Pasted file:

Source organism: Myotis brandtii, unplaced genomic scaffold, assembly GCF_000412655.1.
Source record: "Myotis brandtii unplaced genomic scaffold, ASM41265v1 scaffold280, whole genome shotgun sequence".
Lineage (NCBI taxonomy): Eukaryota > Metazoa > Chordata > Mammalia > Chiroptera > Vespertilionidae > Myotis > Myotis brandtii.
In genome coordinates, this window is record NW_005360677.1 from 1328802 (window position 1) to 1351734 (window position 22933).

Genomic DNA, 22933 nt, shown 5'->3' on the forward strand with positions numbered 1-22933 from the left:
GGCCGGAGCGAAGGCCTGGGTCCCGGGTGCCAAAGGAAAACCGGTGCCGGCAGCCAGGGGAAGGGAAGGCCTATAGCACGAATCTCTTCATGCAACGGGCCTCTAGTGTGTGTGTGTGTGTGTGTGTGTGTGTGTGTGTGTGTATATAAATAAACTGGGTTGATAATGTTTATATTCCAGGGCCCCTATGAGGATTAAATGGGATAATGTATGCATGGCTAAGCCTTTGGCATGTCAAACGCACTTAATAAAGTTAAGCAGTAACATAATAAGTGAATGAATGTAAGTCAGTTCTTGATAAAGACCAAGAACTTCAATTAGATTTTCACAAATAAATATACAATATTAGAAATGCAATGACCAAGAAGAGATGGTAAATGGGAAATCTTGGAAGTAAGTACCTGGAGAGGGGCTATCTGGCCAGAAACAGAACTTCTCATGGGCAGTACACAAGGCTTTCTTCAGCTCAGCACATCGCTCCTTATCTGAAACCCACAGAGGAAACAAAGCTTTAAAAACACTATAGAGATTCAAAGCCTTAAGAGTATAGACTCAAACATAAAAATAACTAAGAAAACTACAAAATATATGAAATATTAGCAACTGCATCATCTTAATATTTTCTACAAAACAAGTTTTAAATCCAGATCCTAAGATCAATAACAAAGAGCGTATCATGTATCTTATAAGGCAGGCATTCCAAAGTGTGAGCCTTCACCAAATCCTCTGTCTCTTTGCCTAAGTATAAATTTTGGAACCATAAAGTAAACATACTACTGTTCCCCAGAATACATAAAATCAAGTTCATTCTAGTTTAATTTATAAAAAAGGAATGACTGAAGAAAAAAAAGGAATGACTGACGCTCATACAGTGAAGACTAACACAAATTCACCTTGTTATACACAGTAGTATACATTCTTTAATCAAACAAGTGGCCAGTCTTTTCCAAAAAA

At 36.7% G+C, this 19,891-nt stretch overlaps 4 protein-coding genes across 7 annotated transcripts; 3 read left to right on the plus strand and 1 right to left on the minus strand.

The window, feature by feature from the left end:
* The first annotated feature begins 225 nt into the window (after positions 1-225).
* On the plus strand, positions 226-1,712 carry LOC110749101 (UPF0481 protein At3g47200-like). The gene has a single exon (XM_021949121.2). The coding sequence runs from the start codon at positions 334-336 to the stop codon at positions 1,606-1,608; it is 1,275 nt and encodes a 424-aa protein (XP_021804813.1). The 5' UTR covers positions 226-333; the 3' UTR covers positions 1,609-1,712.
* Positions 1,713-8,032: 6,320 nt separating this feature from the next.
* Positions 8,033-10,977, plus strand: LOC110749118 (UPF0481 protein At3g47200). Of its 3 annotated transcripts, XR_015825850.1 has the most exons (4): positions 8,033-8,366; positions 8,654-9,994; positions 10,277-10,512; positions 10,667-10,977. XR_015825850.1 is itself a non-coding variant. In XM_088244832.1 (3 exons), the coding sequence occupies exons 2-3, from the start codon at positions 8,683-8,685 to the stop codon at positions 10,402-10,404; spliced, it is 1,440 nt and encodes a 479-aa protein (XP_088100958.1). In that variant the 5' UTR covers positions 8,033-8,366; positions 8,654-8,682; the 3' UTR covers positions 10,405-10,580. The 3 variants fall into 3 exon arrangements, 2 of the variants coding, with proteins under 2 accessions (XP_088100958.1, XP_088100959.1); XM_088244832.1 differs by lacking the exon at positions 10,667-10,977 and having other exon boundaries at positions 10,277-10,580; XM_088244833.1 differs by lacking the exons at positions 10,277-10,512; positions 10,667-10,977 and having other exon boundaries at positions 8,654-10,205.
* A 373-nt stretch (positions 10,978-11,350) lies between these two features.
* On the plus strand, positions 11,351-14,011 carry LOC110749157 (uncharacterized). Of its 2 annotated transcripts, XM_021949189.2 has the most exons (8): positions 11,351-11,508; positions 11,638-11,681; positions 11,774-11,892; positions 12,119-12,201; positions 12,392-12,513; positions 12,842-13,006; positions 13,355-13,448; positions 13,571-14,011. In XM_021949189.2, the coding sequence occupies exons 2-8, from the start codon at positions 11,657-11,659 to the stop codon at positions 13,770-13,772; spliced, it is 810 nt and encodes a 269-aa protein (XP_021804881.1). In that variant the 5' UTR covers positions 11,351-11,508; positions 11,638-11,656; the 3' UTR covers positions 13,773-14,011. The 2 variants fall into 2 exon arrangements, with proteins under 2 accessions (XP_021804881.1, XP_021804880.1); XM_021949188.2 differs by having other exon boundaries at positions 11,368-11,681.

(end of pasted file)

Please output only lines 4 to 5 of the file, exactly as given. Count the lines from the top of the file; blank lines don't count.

In genome coordinates, this window is record NW_005360677.1 from 1328802 (window position 1) to 1351734 (window position 22933).

Genomic DNA, 22933 nt, shown 5'->3' on the forward strand with positions numbered 1-22933 from the left: